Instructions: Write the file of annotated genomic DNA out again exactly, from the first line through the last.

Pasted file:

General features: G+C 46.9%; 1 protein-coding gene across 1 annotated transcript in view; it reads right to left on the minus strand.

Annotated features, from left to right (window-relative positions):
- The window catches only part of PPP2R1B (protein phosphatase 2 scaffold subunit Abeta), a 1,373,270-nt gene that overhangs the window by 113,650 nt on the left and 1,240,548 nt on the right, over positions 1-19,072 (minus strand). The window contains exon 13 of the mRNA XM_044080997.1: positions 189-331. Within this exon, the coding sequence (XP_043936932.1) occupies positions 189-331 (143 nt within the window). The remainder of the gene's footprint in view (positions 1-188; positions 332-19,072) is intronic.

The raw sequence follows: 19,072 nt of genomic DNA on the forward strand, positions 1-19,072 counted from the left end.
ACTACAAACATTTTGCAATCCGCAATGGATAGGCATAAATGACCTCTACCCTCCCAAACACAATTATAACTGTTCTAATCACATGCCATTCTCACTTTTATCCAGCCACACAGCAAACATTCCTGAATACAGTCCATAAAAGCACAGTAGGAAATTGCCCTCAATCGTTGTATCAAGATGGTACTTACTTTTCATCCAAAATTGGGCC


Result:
General features: G+C 46.9%; 1 protein-coding gene across 1 annotated transcript in view; it reads right to left on the minus strand.

Annotated features, from left to right (window-relative positions):
- The window catches only part of PPP2R1B (protein phosphatase 2 scaffold subunit Abeta), a 1,373,270-nt gene that overhangs the window by 113,650 nt on the left and 1,240,548 nt on the right, over positions 1-19,072 (minus strand). The window contains exon 13 of the mRNA XM_044080997.1: positions 189-331. Within this exon, the coding sequence (XP_043936932.1) occupies positions 189-331 (143 nt within the window). The remainder of the gene's footprint in view (positions 1-188; positions 332-19,072) is intronic.

The raw sequence follows: 19,072 nt of genomic DNA on the forward strand, positions 1-19,072 counted from the left end.
ACTACAAACATTTTGCAATCCGCAATGGATAGGCATAAATGACCTCTACCCTCCCAAACACAATTATAACTGTTCTAATCACATGCCATTCTCACTTTTATCCAGCCACACAGCAAACATTCCTGAATACAGTCCATAAAAGCACAGTAGGAAATTGCCCTCAATCGTTGTATCAAGATGGTACTTACTTTTCATCCAAAATTGGGCC